Predicting climate change vulnerability in urchin populations using historical datasets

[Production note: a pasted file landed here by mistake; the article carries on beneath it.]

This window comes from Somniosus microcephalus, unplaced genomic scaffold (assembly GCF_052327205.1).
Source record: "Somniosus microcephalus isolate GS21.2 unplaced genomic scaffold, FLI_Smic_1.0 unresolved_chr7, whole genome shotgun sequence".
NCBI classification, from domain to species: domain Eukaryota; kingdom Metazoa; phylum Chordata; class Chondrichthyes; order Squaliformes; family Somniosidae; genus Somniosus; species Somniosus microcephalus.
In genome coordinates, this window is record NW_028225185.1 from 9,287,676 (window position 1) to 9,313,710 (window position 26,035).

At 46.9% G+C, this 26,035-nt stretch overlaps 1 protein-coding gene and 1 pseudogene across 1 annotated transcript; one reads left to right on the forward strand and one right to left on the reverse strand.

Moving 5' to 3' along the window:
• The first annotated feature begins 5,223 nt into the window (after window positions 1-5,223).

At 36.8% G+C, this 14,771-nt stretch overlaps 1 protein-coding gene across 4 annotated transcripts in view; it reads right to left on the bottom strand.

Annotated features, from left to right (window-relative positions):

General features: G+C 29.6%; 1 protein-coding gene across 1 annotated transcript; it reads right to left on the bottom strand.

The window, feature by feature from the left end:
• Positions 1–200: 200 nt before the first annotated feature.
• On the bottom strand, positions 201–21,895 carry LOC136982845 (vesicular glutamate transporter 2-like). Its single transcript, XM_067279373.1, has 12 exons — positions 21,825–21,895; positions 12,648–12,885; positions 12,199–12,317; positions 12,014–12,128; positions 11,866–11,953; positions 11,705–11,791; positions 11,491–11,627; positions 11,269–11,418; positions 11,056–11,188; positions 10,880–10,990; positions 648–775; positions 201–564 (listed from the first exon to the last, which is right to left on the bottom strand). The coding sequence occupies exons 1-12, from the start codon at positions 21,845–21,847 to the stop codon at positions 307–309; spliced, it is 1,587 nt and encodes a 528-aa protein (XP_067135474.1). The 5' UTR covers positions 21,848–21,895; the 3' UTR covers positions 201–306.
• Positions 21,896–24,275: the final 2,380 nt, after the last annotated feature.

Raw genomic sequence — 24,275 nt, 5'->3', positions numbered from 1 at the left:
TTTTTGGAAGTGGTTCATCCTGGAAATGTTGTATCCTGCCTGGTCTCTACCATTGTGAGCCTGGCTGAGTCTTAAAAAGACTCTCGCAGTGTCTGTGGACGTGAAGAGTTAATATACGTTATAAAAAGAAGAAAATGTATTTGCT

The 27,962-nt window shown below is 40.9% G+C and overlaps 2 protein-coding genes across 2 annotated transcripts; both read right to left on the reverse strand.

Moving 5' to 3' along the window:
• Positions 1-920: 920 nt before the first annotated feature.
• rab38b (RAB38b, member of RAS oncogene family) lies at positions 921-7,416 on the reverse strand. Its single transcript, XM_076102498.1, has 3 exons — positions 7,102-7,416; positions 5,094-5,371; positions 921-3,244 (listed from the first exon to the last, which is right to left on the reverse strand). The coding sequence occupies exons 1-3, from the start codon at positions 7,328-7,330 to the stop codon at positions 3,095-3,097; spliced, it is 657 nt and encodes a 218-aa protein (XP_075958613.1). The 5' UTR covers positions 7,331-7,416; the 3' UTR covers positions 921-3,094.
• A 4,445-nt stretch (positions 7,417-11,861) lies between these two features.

Despite the biological, biogeochemical, and economic importance of the sea urchin to California’s coastal systems, little is known about the resilience of the urchin industry, and the ecosystem that supports it, in the face of global climate change and ocean acidification (OA). Acidifying ocean water has the potential to harm calcium carbonate structures within the urchin body at crucial life stages, thereby potentially reducing population viability over time. In collaboration with Dr. Steve Schroeter, this project utilizes long-term juvenile urchin datasets to assess how calcification within urchin populations along the California coast may have been impacted by chronic and acute acidification events over the past 25 years, and seeks to understand if analysis of historical data enables us to generate predictive proxies of future climate change impacts on coastal systems.